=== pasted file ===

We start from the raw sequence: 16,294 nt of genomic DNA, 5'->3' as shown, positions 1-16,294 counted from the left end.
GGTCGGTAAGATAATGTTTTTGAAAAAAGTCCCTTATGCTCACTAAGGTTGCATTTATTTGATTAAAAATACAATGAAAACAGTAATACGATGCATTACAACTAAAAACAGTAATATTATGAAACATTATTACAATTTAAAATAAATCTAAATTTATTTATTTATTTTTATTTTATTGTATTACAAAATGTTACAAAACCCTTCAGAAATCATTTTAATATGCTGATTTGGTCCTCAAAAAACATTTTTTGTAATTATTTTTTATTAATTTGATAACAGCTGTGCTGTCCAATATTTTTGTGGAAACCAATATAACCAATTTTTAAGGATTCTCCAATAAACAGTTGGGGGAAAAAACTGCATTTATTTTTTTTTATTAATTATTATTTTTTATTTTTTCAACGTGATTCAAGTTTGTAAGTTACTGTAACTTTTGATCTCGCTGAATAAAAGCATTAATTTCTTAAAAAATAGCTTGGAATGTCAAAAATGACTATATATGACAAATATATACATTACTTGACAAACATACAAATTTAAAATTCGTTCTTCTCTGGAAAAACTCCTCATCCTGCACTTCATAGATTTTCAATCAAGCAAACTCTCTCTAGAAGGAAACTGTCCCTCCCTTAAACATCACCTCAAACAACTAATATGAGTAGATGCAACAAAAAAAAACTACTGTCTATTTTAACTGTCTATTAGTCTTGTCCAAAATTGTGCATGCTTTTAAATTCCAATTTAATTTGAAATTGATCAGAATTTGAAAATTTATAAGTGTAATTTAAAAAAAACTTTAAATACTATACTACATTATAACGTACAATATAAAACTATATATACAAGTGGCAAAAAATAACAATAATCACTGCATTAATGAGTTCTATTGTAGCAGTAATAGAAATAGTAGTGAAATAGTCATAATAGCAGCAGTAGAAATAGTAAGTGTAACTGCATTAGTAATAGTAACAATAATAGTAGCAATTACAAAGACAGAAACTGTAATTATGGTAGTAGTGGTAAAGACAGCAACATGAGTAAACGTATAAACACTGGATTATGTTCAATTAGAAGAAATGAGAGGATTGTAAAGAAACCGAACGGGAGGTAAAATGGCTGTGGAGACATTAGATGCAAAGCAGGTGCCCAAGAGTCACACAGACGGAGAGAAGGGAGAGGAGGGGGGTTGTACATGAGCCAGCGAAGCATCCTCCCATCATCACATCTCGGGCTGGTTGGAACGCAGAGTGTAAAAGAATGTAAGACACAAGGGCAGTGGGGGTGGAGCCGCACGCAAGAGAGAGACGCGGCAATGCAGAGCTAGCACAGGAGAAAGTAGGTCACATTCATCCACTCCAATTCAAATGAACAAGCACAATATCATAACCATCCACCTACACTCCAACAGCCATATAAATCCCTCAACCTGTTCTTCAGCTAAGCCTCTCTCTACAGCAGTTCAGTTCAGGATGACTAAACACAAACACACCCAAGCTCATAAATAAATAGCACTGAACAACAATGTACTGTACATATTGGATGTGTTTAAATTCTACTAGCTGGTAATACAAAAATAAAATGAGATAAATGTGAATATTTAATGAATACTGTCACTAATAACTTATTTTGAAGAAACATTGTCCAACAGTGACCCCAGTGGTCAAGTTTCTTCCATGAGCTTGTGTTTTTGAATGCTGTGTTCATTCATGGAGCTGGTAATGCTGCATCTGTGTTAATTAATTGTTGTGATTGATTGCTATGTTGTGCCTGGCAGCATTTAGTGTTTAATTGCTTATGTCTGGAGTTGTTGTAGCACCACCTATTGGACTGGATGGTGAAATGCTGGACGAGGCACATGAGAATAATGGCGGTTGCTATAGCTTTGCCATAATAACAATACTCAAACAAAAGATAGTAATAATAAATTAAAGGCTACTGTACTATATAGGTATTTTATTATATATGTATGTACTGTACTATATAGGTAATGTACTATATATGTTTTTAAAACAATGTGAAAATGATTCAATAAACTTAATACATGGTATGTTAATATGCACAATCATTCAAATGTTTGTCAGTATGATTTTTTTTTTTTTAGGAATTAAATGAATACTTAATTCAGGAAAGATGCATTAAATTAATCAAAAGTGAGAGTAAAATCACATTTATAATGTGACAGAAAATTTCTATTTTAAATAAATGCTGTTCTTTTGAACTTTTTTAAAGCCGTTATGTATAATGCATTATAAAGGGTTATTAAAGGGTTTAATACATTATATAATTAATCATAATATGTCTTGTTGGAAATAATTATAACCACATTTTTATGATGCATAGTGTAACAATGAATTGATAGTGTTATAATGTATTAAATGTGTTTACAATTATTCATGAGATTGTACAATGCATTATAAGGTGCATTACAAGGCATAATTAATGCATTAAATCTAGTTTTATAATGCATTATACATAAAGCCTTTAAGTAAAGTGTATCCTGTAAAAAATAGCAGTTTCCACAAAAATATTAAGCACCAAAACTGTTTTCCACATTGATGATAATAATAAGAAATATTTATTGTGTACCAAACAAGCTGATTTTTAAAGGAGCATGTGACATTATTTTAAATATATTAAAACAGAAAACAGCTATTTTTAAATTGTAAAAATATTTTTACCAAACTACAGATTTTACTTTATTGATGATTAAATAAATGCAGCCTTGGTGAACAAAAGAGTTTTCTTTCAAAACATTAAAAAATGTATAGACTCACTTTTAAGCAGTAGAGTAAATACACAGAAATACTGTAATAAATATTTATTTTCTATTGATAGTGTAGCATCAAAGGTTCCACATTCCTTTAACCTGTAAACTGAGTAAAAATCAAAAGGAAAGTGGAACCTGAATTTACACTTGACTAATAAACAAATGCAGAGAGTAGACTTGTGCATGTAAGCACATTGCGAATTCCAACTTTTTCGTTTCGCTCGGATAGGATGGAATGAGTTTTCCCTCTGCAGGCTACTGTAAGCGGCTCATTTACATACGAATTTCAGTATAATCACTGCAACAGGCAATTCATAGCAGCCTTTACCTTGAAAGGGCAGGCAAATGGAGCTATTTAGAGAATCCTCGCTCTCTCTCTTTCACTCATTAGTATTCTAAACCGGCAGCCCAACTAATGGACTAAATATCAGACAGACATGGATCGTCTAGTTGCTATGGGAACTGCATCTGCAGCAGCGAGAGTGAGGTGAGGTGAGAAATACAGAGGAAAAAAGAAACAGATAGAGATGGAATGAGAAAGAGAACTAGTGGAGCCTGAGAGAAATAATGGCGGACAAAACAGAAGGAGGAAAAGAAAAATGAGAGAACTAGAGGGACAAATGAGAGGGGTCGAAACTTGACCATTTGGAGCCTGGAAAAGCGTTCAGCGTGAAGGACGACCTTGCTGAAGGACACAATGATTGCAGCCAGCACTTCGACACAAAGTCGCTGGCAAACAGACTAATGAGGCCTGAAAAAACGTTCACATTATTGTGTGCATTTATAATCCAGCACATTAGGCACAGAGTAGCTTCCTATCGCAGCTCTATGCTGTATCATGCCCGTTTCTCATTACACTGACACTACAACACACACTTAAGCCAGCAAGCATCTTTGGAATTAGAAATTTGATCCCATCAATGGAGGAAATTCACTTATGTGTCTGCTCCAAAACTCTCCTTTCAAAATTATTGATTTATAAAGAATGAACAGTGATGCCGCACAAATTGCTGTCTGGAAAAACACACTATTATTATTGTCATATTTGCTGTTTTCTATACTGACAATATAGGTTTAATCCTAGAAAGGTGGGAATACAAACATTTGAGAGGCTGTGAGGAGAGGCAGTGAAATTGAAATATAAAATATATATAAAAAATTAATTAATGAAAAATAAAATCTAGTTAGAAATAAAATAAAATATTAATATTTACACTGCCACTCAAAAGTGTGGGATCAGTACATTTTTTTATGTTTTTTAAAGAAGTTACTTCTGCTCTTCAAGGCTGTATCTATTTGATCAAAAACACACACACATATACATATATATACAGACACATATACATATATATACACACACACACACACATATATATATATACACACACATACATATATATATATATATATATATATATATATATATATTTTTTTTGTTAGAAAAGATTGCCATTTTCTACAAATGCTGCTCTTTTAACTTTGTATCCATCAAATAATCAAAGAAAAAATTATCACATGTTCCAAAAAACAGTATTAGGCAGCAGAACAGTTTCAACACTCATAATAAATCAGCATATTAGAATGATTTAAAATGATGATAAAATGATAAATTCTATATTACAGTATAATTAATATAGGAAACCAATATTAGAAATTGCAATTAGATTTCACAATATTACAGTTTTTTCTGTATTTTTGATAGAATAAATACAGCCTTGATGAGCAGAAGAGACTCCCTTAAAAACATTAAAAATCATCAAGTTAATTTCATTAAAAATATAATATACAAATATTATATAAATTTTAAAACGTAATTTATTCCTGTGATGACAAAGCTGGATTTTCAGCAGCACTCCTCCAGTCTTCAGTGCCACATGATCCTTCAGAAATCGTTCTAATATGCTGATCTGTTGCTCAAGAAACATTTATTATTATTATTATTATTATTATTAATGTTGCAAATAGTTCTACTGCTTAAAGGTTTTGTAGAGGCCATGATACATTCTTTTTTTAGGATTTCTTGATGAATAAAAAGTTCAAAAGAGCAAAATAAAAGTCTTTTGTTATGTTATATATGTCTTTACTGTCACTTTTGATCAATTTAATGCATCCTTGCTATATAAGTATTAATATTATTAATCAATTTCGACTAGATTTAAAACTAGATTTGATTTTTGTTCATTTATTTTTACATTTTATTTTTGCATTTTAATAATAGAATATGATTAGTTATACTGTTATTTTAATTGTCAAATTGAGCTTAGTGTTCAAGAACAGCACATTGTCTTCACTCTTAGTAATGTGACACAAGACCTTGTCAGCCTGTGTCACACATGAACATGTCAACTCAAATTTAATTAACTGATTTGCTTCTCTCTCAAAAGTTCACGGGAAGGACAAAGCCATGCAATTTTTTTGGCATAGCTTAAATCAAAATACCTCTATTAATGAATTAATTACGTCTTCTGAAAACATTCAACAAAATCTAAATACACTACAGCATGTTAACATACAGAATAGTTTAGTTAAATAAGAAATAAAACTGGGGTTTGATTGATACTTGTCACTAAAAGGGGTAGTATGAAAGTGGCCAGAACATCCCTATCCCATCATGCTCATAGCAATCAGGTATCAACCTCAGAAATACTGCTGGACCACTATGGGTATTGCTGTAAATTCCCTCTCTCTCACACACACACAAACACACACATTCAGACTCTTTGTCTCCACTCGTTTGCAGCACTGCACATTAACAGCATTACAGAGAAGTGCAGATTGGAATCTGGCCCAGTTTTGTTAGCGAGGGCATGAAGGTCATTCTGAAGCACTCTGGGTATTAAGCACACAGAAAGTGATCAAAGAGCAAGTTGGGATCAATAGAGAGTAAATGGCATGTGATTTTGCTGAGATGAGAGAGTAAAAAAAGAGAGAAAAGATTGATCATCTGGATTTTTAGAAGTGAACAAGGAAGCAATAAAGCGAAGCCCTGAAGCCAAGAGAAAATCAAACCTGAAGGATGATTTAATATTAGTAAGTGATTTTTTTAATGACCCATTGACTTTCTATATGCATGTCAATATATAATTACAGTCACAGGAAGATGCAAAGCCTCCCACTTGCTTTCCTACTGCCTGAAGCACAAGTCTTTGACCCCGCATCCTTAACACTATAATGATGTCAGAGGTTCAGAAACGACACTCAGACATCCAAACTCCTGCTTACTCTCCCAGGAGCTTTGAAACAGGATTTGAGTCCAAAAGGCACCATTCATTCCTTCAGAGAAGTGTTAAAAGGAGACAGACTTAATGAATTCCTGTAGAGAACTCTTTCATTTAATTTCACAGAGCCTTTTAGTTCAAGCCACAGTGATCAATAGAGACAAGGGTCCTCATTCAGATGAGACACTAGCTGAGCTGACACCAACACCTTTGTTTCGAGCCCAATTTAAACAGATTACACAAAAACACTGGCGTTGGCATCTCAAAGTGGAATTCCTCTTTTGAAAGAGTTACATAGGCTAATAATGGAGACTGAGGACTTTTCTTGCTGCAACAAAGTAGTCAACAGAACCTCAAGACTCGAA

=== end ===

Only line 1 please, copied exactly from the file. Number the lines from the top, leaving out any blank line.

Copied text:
We start from the raw sequence: 16,294 nt of genomic DNA, 5'->3' as shown, positions 1-16,294 counted from the left end.